Chemically modified graphenes and other graphite-based materials have attracted growing interest for their unique potential as lightweight electronic and structural nanomaterials. It is an important challenge to construct structural models of noncrystalline graphite-based materials on the basis of NMR or other spectroscopic data. To address this challenge, a solid-state NMR (SSNMR)-based structural modeling approach is presented on graphite oxide (GO), which is a prominent precursor and interesting benchmark system of modified graphene. An experimental 2D 13C double-quantum/single-quantum correlation SSNMR spectrum of 13C-labeled GO was compared with spectra simulated for different structural models using ab initio geometry optimization and chemical shift calculations. The results show that the spectral features of the GO sample are best reproduced by a geometry-optimized structural model that is based on the Lerf-Klinowski model (Lerf, A. et al. Phys. Chem. B 1998, 102, 4477); this model is composed of interconnected sp2, 1,2-epoxide, and COH carbons. This study also convincingly excludes the possibility of other previously proposed models, including the highly oxidized structures involving 1,3-epoxide carbons (Szabo, I. et al. Chem. Mater. 2006, 18, 2740). 13C chemical shift anisotropy (CSA) patterns measured by a 2D 13C CSA/isotropic shift correlation SSNMR were well reproduced by the chemical shift tensor obtained by the ab initio calculation for the former model. The approach presented here is likely to be applicable to other chemically modified graphenes and graphite-based systems.

J. Am. Chem. Soc., 2010, 132 (16), pp 5779–5788

Proton-Evolved Local-Field Solid-State NMR Studies of Cytochrome b5 Embedded in Bicelles, Revealing both Structural and Dynamical Information
Ronald Soong†, Pieter E. S. Smith†, Jiadi Xu†, Kazutoshi Yamamoto†, Sang-Choul Im‡, Lucy Waskell‡ and Ayyalusamy Ramamoorthy*†

Structural biology of membrane proteins has rapidly evolved into a new frontier of science. Although solving the structure of a membrane protein with atomic-level resolution is still a major challenge, separated local field (SLF) NMR spectroscopy has become an invaluable tool in obtaining structural images of membrane proteins under physiological conditions. Recent studies have demonstrated the use of rotating-frame SLF techniques to accurately measure strong heteronuclear dipolar couplings between directly bonded nuclei. However, in these experiments, all weak dipolar couplings are suppressed. On the other hand, weak heteronuclear dipolar couplings can be measured using laboratory-frame SLF experiments, but only at the expense of spectral resolution for strongly dipolar coupled spins. In the present study, we implemented two-dimensional proton-evolved local-field (2D PELF) pulse sequences using either composite zero cross-polarization (COMPOZER-CP) or windowless isotropic mixing (WIM) for magnetization transfer. These PELF sequences can be used for the measurement of a broad range of heteronuclear dipolar couplings, allowing for a complete mapping of protein dynamics in a lipid bilayer environment. Experimental results from magnetically aligned bicelles containing uniformly 15N-labeled cytochrome b5 are presented and theoretical analyses of the new PELF sequences are reported. Our results suggest that the PELF-based experimental approaches will have a profound impact on solid-state NMR spectroscopy of membrane proteins and other membrane-associated molecules in magnetically aligned bicelles.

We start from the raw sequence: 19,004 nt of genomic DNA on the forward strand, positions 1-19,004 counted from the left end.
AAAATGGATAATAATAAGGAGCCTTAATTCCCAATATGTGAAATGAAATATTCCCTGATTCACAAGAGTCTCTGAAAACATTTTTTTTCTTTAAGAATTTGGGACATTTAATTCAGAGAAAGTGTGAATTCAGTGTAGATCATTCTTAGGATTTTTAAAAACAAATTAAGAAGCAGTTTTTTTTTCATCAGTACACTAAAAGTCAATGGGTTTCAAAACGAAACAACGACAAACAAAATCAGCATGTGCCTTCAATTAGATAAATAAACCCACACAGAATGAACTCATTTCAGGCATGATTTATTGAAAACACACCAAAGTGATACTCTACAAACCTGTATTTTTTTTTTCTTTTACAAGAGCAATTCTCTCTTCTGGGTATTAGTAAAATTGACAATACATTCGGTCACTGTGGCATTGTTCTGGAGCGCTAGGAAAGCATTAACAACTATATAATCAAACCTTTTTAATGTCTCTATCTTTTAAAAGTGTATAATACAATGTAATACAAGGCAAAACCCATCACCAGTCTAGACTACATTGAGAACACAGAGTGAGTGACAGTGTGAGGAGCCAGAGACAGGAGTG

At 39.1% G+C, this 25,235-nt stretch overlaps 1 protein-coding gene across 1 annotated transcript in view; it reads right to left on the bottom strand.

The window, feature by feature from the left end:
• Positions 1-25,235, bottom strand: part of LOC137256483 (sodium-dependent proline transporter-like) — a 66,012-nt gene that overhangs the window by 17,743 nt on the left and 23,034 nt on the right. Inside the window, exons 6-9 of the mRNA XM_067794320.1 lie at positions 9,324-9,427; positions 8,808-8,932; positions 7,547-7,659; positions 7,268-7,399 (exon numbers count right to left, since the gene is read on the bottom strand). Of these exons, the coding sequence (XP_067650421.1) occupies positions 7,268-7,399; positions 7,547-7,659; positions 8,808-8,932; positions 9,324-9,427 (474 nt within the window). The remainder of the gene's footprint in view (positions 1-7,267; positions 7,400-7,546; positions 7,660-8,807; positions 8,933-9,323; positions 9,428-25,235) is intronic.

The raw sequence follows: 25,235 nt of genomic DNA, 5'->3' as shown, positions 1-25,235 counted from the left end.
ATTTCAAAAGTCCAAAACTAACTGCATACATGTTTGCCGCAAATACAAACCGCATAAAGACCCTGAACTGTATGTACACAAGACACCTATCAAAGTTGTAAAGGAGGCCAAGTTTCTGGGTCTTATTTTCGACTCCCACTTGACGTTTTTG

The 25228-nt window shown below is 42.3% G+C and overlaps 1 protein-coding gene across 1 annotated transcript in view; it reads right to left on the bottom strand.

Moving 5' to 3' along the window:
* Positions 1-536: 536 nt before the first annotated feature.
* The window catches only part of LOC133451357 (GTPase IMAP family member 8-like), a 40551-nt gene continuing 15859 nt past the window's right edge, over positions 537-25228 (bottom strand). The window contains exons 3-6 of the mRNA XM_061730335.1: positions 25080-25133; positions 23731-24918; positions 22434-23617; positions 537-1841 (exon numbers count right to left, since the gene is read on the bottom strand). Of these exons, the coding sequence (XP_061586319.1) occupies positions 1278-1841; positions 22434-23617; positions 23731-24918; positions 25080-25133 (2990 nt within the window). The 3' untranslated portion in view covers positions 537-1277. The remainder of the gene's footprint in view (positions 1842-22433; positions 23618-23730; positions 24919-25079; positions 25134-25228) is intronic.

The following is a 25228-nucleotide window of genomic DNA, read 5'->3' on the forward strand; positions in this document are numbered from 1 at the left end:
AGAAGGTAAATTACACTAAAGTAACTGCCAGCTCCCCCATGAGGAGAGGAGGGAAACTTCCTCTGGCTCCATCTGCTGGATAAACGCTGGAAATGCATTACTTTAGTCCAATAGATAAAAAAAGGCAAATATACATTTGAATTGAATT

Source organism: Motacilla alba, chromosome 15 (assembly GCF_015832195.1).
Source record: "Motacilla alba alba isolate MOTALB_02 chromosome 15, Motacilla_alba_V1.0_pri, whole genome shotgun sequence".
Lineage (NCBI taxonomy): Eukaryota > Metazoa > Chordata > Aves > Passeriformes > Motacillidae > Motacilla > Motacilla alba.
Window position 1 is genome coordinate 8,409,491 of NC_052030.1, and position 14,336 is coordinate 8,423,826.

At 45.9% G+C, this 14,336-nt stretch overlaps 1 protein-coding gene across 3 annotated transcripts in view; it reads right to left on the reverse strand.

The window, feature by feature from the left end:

J. Am. Chem. Soc., 2010, 132 (16), pp 5803–5811

Changes in Transmembrane Helix Alignment by Arginine Residues Revealed by Solid-State NMR Experiments and Coarse-Grained MD Simulations
Vitaly V. Vostrikov‡†, Benjamin A. Hall§†, Denise V. Greathouse‡, Roger E. Koeppe, II*‡ and Mark S. P. Sansom*§

Independent experimental and computational approaches show agreement concerning arginine/membrane interactions when a single arginine is introduced at selected positions within the membrane-spanning region of acetyl-GGALW5LALALAL12AL14ALALW19LAGA-ethanolamide, designated GWALP23. Peptide sequence isomers having Arg in position 12 or position 14 display markedly different behaviors, as deduced by both solid-state NMR experiments and coarse-grained molecular dynamics (CG-MD) simulations. With respect to the membrane normal of DOPC or DPPC lipid bilayer membranes, GWALP23-R14 shows one major state whose apparent average tilt is 10° greater than that of GWALP23. The presence of R14 furthermore induces bilayer thinning and peptide displacement to "lift" the charged guanidinium toward the bilayer surface. By contrast, GWALP23-R12 exhibits multiple states that are in slow exchange on the NMR time scale, with CG-MD simulations indicating two distinct positions with different screw rotation angles in the membrane, along with an increased tendency to exit the lipid bilayer.